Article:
How "revealing" is something that must be considered carefully with respect to cultures [Khmer and non-Khmer], humidity and climatic conditions etc. Mass tourism is a modern phenomenon, and those with the money and opportunities to travel come from almost every corner of the globe, drawn across the age spectrum, and above all, carrying with them their habits and diverse customs. Provided many of these visitors do not pose naked for photos at any of the ruins, and or cover their bodies "moderately", there is no need to overstrict their personal choices and freedom.
The real onus is upon the local authorities and government to educate their people about the country's customs and traditions, but also to display due [selective] tolerance towards foreigners even if their behavior and action do not conform to their own accustomed views and expectations.
Cambodia to ban tourists wearing "revealing clothes" to visit famed Angkor
Source: Xinhua 2016-07-05
PHNOM PENH, July 5 (Xinhua) -- Tourists wearing "revealing clothes" will be barred from visiting Cambodia's famed Angkor archeological park from August 4, an official said on Tuesday.
Long Kosal, deputy chief of the communications department of the Apsara Authority, which manages the ancient site, said that tourists should wear proper clothes when they buy tickets for visiting the Angkor archeological park, otherwise ticket-sellers will not sell them the tickets.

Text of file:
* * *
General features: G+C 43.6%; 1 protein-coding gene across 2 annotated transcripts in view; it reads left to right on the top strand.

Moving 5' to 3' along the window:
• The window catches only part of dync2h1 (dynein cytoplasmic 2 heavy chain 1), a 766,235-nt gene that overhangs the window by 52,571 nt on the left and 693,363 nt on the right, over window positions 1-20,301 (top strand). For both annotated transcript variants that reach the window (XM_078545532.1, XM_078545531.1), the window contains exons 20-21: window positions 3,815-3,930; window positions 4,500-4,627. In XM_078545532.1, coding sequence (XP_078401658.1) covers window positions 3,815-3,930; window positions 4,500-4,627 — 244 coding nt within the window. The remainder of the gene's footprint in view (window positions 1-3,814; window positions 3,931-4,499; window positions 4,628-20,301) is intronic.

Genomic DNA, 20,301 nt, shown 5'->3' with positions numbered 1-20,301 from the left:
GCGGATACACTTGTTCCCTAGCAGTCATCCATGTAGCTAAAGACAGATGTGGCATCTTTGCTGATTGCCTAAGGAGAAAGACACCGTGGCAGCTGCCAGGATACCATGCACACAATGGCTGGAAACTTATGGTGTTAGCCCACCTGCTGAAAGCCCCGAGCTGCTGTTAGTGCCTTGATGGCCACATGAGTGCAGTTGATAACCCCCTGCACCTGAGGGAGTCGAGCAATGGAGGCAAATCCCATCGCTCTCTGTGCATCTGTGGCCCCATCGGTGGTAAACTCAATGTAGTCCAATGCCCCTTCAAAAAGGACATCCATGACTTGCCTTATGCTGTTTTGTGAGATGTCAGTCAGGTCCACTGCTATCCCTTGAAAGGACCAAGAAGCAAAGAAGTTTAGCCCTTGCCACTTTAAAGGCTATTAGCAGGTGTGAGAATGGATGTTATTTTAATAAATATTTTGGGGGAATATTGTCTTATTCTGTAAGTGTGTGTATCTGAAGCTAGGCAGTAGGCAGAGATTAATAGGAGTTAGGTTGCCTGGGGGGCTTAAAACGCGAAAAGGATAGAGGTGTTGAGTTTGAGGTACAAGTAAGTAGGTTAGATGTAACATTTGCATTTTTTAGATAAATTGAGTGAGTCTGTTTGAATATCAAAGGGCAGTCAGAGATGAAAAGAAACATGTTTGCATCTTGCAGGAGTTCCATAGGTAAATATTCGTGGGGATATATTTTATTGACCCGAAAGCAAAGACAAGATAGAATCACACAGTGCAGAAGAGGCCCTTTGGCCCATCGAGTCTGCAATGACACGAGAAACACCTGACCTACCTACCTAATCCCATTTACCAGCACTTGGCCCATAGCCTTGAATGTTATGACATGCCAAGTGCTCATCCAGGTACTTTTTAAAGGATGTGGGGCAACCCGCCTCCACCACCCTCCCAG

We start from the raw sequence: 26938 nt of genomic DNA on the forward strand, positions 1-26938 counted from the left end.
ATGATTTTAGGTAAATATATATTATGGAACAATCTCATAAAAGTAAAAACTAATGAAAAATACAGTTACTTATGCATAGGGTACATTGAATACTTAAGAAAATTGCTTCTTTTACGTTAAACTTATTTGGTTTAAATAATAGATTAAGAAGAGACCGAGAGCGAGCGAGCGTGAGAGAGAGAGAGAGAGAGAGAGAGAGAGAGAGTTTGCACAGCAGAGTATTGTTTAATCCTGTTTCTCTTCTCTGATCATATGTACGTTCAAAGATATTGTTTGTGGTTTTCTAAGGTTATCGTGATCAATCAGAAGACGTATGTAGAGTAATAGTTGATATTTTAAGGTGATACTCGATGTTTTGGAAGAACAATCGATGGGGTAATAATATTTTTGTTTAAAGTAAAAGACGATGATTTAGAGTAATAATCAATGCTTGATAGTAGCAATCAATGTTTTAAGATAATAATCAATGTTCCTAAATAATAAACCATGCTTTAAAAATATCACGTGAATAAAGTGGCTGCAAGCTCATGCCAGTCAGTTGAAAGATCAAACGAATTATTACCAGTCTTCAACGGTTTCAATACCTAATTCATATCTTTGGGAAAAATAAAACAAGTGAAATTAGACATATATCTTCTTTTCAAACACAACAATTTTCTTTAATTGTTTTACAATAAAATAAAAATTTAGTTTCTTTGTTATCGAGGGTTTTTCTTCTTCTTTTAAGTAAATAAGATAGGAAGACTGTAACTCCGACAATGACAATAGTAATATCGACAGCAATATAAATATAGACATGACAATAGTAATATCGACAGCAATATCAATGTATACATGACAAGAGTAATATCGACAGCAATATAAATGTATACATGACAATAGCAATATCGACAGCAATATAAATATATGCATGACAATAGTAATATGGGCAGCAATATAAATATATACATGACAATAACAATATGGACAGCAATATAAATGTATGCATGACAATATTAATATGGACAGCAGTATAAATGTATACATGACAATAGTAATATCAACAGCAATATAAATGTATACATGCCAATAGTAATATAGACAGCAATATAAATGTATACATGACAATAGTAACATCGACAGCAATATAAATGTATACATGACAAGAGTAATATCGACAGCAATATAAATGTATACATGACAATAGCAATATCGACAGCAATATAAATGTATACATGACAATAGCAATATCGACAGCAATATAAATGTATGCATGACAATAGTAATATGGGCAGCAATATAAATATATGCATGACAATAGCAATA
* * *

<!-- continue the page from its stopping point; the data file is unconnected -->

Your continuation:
"We will not allow any tourists wearing revealing clothes to visit the Angkor archeological park from August 4, 2016," he told Xinhua. "Wearing revealing clothes offends Cambodian custom, tradition, and women's dignity."
"The rule is also to enhance the value of the Angkor archeological park, which is a sacred site for the Cambodian people," he said.
Last week, the Apsara Authority informed relevant ministries, travel agent association, tour guide association, hotel association, tourist transport association, and tourism companies about the ban, he said.
The prohibition came after the Apsara Authority released the "code of conduct" for tourists visiting the Angkor in December last year.
The code tells tourists of the rules against wearing revealing clothes, touching carvings or sitting on fragile structures, smoking, and entering restricted areas at the temples. It also advises tourists to avoid either giving money and candy to children or taking a selfie with monks.
The code also warned that any act of looting, breaking or damaging Angkor, or exposing sex organs and nudity in public area is a crime punishable by law.
Located in northwestern Siem Reap province, Angkor archaeological park, inscribed on the UNESCO's World Heritage List in 1992, is the kingdom's most popular tourist destination.
An entrance fee to the site is 20 U.S. dollars per day for a foreigner, 40 dollars for a three-day visit and 60 dollars for a week-long visit.
According to the government report, the site earned 31.2 million U.S. dollars from ticket sales to foreign tourists in the first six months of 2016.